Environment

Removal of 61 trees casts pall over solar project in Arden parking lot

A parking lot reconstruction project featuring solar canopies designed to meet nearly all the electricity needs of a federal office building in the Arden Arcade area has raised questions about how to balance clean energy with tree preservation and other environmental concerns.

Judith Lamare, spokeswoman for Trees for Sacramento, said her organization and the Sierra Club Sacramento Group fully support installation of solar canopies in the 8.5-acre parking lot of the federal building at 2800 Cottage Way. But they question plans to remove 61 trees and also worry that stormwater from the parking lot will drain into Strong Ranch Slough, which runs through the heart of the Arden Arcade community.

About 850 people, including employees of the Bureau of Reclamation, work in the Cottage Way building. The bureau announced that the parking lot, on the south side of the building, will be closed from Tuesday through Nov. 6, requiring employees to park off site, or to work from home or other locations.

Lamare said her group was alerted to the project by people who work in the building and were concerned about the planned tree removal. She accused the General Services Administration, which is overseeing the project, of being less than transparent when the environmental groups sought documentation of the project’s environmental impacts.

“The Sierra Club Sacramento’s position is it generally supports the GSA solar project, but believes the project should be constructed in a way that minimizes environmental harm, in compliance with applicable law,” Lamare said.

In an email response to questions about the project submitted by The Sacramento Bee, the GSA said it awarded a contract last year to a solar developer to install photovoltaic systems in several federal buildings in Northern California, including the 2800 Cottage Way location. The parking lot, which has about 840 stalls, was built in 1968 and has undergone only minor improvement since then, officials said.

“The repaving project will address the structural issues beneath the parking lot surface that have caused cracking and drainage problems as the parking lot has deteriorated over time,” the GSA said. “All of the the asphalt currently forming the parking lot will be 100 percent recycled, pulverized on site and included in the new asphalt mixture.”

The reconstructed lot will provide 866 parking spaces to accommodate employees and visitors, GSA officials said, and solar canopies will cover 90 percent of the parking lot. The canopies will be used to generate power for the building, producing 2.5 MWh of electricity annually and preventing the emission of more than 45,000 metric tons of carbon over the life of the system, officials said.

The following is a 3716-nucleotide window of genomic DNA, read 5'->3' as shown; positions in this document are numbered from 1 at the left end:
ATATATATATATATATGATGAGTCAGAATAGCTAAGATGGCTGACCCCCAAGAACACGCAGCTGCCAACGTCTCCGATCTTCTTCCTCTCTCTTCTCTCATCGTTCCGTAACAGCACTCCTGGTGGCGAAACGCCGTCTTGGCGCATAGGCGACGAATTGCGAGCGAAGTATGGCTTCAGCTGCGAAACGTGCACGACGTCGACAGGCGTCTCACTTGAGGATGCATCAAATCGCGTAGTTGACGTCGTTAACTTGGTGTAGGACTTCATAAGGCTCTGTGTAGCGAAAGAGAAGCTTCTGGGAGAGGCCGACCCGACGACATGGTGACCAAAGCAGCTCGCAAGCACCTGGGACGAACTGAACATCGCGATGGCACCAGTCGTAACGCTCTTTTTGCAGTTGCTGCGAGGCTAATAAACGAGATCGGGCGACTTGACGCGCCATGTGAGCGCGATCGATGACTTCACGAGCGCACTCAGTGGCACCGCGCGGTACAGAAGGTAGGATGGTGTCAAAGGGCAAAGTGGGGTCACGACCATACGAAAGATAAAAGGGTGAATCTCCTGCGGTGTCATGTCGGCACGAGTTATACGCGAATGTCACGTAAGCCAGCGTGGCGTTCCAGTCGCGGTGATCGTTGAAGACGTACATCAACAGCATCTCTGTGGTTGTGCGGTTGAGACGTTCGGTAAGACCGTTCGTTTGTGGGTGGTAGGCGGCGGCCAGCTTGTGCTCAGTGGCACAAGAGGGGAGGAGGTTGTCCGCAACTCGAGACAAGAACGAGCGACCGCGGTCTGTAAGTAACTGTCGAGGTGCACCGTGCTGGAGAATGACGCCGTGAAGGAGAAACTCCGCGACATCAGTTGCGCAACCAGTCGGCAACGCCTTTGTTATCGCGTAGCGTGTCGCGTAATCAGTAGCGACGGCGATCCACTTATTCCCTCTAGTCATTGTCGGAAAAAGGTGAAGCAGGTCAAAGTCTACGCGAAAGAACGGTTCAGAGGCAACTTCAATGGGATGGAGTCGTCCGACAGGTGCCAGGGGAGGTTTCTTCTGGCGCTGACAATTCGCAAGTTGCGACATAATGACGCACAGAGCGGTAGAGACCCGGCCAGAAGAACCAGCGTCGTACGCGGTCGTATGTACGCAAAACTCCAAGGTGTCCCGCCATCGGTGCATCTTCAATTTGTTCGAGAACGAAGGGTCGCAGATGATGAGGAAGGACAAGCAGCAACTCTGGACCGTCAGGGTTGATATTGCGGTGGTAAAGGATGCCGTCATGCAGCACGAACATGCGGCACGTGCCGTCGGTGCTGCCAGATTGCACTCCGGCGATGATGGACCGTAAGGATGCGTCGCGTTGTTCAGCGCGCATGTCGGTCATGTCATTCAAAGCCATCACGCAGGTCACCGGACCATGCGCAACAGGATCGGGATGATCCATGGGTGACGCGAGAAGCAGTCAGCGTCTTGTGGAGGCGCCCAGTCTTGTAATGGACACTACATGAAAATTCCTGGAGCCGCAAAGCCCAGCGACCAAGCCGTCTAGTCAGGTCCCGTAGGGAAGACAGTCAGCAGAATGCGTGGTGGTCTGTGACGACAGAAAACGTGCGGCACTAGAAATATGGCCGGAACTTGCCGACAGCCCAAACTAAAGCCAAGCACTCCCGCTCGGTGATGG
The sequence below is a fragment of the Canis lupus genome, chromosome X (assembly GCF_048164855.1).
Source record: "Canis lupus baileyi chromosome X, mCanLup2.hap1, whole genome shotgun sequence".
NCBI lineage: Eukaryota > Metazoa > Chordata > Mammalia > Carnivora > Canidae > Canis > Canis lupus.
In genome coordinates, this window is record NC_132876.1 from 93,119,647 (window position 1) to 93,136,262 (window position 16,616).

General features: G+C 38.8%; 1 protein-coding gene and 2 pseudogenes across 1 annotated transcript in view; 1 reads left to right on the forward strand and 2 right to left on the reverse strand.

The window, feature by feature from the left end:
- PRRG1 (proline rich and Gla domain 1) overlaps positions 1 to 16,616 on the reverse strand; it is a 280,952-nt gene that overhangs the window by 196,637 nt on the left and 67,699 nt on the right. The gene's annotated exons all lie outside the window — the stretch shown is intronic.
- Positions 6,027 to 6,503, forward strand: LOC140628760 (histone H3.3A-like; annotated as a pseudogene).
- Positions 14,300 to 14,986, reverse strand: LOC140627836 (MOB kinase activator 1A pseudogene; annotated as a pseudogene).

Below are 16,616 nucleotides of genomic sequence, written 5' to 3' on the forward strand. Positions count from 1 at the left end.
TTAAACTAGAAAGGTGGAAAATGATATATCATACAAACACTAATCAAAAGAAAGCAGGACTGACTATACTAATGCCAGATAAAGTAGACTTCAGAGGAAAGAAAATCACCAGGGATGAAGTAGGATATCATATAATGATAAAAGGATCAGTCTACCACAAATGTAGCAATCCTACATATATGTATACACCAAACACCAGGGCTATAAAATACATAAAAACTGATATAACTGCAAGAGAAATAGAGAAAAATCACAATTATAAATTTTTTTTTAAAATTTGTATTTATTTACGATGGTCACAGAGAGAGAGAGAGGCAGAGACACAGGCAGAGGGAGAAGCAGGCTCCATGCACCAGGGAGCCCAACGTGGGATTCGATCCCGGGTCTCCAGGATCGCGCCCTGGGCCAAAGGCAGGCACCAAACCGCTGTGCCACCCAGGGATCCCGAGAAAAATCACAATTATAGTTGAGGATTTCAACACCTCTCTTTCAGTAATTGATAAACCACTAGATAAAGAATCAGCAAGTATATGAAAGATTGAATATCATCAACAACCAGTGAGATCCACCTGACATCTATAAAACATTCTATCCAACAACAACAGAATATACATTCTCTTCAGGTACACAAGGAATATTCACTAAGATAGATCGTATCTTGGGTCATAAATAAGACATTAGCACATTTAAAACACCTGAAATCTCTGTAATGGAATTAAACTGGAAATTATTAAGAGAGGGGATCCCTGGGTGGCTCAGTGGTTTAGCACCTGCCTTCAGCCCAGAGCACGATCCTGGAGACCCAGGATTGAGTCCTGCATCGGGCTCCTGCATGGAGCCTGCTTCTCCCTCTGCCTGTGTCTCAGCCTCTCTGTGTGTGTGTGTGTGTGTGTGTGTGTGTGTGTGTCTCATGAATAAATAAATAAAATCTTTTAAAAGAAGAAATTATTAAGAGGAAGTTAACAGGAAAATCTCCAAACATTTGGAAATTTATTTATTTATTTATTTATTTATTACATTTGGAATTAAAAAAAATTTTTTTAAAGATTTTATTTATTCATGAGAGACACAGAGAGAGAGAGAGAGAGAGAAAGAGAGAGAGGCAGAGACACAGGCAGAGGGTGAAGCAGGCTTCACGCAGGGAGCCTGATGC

“With the new solar canopies in the parking lot and the existing rooftop system, GSA will be close to achieving a net-zero status for the campus and will produce almost 100 percent of the building’s electricity needs,” agency officials said.

Removing trees to install solar panels in a parking lot is a new situation for us, but we’re going to work to achieve a good balance between the two.

Chris Andis, spokeswoman, Sacramento County Planning and Environmental Review

Although 61 existing trees on the property must be removed for the repaving and solar installation, officials said at least 61 drought-tolerant trees will be planted on the federal property as part of the campus landscape. They said the GSA is working with Sacramento County officials regarding requirements for the preservation and protection of heritage and landmark trees, as well as tree removal and replacement criteria, and parking lot design and landscaping standards. Officials said the trees are scheduled for removal by Oct. 1.

Chris Andis, a spokeswoman for the county planning department, said Friday that the county had just received site plans for the project and planning officials expect to meet with federal project representatives this week.

“Removing trees to install solar panels in a parking lot is a new situation for us, but we’re going to work to achieve a good balance between the two,” Andis said in an email.

Lamare said a member of her group was told that the solar project will not reach the last two rows in the southern section of the parking lot, where the largest trees are located. Nevertheless, she said, employees were told that those trees would be removed as well.

As for stormwater runoff from the parking lot, GSA officials said the project will dramatically improve the drainage system, noting that a storm filter and retention basin will be installed to manage the runoff.

Representatives of the environmental groups remain skeptical that the the drainage plan is adequate, saying neither state nor county regulatory agencies have signed off on it.

Jim Pachl, a member of Trees for Sacramento and the Sierra Club, said he was sent a copy of the drainage plan late Friday.

“It is undated, describes certain standards that must be met, says that there must be 30 filters installed but does not disclose the location of the proposed detention basin, pipes or other drainage facilities,” he said in an email. “In other words, its drainage plan appears to be incomplete at this time.”

Cathy Locke: 916-321-5287, @lockecathy

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